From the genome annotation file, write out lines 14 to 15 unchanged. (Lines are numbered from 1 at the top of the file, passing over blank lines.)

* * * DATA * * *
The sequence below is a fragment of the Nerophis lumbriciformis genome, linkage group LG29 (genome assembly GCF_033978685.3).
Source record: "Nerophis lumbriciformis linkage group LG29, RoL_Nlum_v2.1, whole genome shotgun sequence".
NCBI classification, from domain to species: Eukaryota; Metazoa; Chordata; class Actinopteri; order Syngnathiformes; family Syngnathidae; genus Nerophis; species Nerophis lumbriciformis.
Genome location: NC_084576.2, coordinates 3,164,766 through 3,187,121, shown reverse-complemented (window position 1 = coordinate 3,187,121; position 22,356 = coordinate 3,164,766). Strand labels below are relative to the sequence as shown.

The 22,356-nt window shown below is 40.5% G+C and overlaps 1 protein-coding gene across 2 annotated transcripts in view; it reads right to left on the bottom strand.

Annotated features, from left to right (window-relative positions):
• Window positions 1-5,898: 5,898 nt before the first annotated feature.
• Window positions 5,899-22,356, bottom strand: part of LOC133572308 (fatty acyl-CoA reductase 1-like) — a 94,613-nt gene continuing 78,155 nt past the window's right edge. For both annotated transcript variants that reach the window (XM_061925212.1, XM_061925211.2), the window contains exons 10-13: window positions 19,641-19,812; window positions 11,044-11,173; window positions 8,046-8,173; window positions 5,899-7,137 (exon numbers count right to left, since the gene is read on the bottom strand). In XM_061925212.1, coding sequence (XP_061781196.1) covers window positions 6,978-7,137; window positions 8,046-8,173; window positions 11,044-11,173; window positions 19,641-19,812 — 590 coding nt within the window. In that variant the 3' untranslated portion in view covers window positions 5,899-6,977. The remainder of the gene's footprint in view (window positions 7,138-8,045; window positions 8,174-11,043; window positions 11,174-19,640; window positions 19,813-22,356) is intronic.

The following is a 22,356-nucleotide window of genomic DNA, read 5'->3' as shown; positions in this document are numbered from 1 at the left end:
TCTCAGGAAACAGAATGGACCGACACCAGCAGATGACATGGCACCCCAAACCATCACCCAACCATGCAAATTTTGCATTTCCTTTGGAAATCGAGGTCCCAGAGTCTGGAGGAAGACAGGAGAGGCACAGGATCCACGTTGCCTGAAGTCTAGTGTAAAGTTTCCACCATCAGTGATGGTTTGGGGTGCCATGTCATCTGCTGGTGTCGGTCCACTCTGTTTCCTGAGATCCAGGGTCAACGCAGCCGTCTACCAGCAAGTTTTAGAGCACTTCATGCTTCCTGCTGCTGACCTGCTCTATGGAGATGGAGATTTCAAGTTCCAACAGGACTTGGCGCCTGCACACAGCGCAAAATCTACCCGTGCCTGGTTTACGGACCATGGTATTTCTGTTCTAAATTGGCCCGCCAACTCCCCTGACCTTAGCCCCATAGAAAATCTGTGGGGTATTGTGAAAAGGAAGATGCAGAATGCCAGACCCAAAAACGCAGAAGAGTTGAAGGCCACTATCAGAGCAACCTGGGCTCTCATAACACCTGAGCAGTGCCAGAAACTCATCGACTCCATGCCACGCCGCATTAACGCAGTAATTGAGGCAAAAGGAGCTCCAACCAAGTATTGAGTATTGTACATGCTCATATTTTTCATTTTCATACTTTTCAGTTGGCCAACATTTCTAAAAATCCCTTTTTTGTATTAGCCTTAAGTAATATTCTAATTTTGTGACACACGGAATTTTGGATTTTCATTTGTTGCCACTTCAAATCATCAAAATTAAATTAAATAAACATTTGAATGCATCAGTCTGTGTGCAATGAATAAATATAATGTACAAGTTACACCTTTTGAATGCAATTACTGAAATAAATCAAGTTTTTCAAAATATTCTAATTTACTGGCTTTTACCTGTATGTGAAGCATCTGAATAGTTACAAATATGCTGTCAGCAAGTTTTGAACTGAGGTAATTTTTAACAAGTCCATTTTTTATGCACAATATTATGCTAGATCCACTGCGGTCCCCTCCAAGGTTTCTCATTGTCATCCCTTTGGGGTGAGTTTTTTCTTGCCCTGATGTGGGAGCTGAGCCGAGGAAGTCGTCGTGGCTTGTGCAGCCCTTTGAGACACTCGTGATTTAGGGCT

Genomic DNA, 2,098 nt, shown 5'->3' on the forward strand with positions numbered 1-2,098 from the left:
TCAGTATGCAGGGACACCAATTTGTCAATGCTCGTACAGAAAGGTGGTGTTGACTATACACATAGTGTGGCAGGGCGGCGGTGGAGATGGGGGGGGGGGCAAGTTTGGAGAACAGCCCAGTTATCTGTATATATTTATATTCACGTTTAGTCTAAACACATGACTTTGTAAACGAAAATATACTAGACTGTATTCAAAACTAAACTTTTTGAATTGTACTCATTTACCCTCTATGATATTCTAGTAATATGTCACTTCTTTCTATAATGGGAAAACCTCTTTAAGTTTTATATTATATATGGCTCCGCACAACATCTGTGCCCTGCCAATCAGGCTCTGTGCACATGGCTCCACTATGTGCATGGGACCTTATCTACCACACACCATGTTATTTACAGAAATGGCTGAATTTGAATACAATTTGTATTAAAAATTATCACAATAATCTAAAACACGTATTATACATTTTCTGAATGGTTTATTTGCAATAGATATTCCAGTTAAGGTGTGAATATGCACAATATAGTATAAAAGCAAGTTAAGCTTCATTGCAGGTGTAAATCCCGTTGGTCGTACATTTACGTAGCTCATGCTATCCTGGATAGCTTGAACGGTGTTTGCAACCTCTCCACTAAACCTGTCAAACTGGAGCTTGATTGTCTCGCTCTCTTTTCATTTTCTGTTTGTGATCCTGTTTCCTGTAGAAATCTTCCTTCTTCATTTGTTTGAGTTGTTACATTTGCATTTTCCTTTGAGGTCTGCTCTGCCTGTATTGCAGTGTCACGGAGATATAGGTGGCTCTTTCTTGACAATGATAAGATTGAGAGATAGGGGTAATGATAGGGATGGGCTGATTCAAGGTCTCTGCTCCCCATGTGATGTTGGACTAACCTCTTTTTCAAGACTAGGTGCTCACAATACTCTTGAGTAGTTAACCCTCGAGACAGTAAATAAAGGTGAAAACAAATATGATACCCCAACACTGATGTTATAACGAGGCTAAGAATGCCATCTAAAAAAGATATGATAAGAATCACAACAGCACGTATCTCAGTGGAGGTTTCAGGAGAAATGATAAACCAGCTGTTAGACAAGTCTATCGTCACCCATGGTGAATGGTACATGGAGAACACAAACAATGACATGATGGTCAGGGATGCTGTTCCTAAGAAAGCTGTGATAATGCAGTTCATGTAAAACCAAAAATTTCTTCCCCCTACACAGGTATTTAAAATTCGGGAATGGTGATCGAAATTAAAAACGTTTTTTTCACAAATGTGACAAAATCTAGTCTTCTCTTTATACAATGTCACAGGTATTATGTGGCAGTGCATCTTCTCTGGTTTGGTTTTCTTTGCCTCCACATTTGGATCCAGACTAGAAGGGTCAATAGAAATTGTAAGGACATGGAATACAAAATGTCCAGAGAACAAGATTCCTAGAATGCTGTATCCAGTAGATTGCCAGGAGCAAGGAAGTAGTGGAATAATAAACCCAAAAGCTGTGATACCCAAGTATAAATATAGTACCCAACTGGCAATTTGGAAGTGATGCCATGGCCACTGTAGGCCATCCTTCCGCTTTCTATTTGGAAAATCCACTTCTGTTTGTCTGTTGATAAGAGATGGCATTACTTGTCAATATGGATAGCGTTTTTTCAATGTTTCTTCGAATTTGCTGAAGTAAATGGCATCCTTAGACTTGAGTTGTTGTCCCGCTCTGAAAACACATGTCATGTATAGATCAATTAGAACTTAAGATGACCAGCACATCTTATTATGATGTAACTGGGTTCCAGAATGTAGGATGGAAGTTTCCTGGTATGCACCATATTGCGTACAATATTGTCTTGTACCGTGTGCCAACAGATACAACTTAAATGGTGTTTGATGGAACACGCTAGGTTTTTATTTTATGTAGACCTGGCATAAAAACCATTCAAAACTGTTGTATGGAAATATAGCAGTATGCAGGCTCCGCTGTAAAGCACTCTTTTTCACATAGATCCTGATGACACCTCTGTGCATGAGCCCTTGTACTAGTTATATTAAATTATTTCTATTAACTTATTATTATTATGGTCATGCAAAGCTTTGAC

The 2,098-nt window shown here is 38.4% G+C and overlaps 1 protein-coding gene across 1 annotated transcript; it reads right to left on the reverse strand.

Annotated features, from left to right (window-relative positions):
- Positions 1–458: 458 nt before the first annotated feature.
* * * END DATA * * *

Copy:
Annotated features, from left to right (window-relative positions):
- Positions 1–458: 458 nt before the first annotated feature.